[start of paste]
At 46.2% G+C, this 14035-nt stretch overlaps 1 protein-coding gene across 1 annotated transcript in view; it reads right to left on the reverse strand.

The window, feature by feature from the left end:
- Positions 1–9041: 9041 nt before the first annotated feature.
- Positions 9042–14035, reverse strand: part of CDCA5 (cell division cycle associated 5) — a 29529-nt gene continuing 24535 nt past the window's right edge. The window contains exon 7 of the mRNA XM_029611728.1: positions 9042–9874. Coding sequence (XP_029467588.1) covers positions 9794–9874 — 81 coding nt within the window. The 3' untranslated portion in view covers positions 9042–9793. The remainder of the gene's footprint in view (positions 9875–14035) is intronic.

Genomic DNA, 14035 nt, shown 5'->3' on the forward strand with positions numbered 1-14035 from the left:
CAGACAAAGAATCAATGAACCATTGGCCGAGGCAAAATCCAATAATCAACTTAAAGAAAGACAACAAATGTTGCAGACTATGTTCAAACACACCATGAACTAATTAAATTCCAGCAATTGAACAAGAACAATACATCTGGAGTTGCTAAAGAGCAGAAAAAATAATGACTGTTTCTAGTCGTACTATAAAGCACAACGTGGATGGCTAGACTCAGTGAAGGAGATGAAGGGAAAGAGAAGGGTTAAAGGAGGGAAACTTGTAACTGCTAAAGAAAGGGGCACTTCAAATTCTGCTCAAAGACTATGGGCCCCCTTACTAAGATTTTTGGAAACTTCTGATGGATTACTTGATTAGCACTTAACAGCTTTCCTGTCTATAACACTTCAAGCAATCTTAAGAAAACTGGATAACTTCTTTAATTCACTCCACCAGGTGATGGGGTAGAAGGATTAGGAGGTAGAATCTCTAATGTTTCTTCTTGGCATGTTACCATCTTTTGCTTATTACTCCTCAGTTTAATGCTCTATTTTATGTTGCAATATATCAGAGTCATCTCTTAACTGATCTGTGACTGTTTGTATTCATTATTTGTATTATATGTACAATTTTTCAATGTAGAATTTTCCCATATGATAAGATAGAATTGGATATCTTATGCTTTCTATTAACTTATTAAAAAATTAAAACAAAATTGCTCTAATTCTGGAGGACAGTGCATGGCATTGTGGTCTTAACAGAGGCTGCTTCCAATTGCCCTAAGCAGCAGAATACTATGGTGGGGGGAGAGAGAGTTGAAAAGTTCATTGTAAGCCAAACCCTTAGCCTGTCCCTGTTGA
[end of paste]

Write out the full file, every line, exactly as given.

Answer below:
At 46.2% G+C, this 14035-nt stretch overlaps 1 protein-coding gene across 1 annotated transcript in view; it reads right to left on the reverse strand.

The window, feature by feature from the left end:
- Positions 1–9041: 9041 nt before the first annotated feature.
- Positions 9042–14035, reverse strand: part of CDCA5 (cell division cycle associated 5) — a 29529-nt gene continuing 24535 nt past the window's right edge. The window contains exon 7 of the mRNA XM_029611728.1: positions 9042–9874. Coding sequence (XP_029467588.1) covers positions 9794–9874 — 81 coding nt within the window. The 3' untranslated portion in view covers positions 9042–9793. The remainder of the gene's footprint in view (positions 9875–14035) is intronic.

Genomic DNA, 14035 nt, shown 5'->3' on the forward strand with positions numbered 1-14035 from the left:
CAGACAAAGAATCAATGAACCATTGGCCGAGGCAAAATCCAATAATCAACTTAAAGAAAGACAACAAATGTTGCAGACTATGTTCAAACACACCATGAACTAATTAAATTCCAGCAATTGAACAAGAACAATACATCTGGAGTTGCTAAAGAGCAGAAAAAATAATGACTGTTTCTAGTCGTACTATAAAGCACAACGTGGATGGCTAGACTCAGTGAAGGAGATGAAGGGAAAGAGAAGGGTTAAAGGAGGGAAACTTGTAACTGCTAAAGAAAGGGGCACTTCAAATTCTGCTCAAAGACTATGGGCCCCCTTACTAAGATTTTTGGAAACTTCTGATGGATTACTTGATTAGCACTTAACAGCTTTCCTGTCTATAACACTTCAAGCAATCTTAAGAAAACTGGATAACTTCTTTAATTCACTCCACCAGGTGATGGGGTAGAAGGATTAGGAGGTAGAATCTCTAATGTTTCTTCTTGGCATGTTACCATCTTTTGCTTATTACTCCTCAGTTTAATGCTCTATTTTATGTTGCAATATATCAGAGTCATCTCTTAACTGATCTGTGACTGTTTGTATTCATTATTTGTATTATATGTACAATTTTTCAATGTAGAATTTTCCCATATGATAAGATAGAATTGGATATCTTATGCTTTCTATTAACTTATTAAAAAATTAAAACAAAATTGCTCTAATTCTGGAGGACAGTGCATGGCATTGTGGTCTTAACAGAGGCTGCTTCCAATTGCCCTAAGCAGCAGAATACTATGGTGGGGGGAGAGAGAGTTGAAAAGTTCATTGTAAGCCAAACCCTTAGCCTGTCCCTGTTGA